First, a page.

Life is complicated, knitting doesn’t have to be. In Episode 53 of my knitting podcast I share finished sock knitting, muse on unenjoyable colourwork, and discuss the woes of sewing in the ends of crochet scrap projects.
Whilst I’ve continued to be busy tying up loose ends, I’ve found myself wanting to just knit simple, relaxing projects. Apparently this is quite a task for me, since I seem to like to make things difficult! Can you relate?
Can you recommend a favourite simple, relaxing knitting project? Let me know in the comments 🙂
Ice Pop Socks a knitting pattern designed by The Crimson Stitchery
Warm Hands edited by Jeanette Sloan & Kate Davies was kindly gifted for review by Jeanette. I knit the Blue Interference glove pattern by Claudia Fiochetti using Tukuwool Sock, Jamieson’s of Shetland Ultra & Holst Supersoft.
Watch my video tutorial series about knitting with Holst Supersoft, a yarn sold with spinning oil.
See the Vogue.co.uk article about designer crochet bags, which inspired my crochet project.
*Contains affiliate links, meaning that I may receive a small commission upon your purchase. This allows you to support The Crimson Stitchery at no extra cost.
My cardigan is the Diagonal Rib Cardigan, a vintage pattern from the book ‘A Stitch In Time, Knitting and Crochet Patterns, 1920-1949 Vol. 1’ by Susan Crawford & Jane Waller.
Watch my Sweater Tour video – cardigan edition – for more cardigan knitting goodness.
My handmade ceramic mug & matching coffee filter is by Tim Fenna on Etsy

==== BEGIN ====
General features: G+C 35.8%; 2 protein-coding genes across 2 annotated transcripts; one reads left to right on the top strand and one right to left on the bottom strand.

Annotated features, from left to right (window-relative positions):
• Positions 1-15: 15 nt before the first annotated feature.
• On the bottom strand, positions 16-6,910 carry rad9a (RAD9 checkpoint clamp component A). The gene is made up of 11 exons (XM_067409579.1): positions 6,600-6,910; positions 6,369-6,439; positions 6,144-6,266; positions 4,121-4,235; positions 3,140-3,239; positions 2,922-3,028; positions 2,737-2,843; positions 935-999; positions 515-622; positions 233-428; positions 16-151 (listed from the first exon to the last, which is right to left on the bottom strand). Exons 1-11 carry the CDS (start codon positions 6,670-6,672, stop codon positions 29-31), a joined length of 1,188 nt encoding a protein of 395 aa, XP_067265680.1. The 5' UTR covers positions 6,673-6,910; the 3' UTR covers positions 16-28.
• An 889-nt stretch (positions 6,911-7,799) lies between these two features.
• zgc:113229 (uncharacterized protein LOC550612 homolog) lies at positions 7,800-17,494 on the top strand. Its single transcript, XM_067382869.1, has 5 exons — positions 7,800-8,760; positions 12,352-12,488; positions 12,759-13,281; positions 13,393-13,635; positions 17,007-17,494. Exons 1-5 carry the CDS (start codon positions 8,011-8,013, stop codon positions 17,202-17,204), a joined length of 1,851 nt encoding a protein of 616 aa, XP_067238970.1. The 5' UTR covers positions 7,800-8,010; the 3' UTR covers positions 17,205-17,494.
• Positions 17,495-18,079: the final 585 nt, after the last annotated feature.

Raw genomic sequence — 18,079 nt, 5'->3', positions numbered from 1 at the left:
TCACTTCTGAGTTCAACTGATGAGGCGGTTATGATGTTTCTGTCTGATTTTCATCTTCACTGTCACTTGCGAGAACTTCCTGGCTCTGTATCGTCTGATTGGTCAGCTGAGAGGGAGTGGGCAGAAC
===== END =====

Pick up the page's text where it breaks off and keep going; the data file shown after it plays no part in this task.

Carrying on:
Donate to the Red Cross fundraiser for Ukraine here.
I chat about responding to the war in Ukraine as a maker, and as a citizen. This has been on my mind lately as I’ve been reflecting on my family story during World War II. In the 1940s they were forcibly removed from their home in Poland and put in a concentration camp, eventually walking from Siberia to Tehran (Iran) before travelling to the UK as refugees. I have struggled with how to respond to this story, especially given that a lot of research and stories published about surviving concentration camps and inter-generational trauma takes the Jewish community as its case study. This article has a line about silence amongst Holocaust survivors, which spring-boarded my thoughts. Whilst the events affecting my family run concurrently with the Holocaust, and concern the same perpetrators (the Nazi and Russian armies/governments in the 1940s), my family are not Jewish. I struggle with the ethics of comparison in light of the history of the Jewish diaspora.
Yet despite that, knowing my family’s story offers me the chance to extend compassion towards the innocent people suffering needlessly due to political games. It also allows me to remember how important the act of making and creating is, and how we shouldn’t take our freedoms and joys for granted, instead, experience them fully and wholly.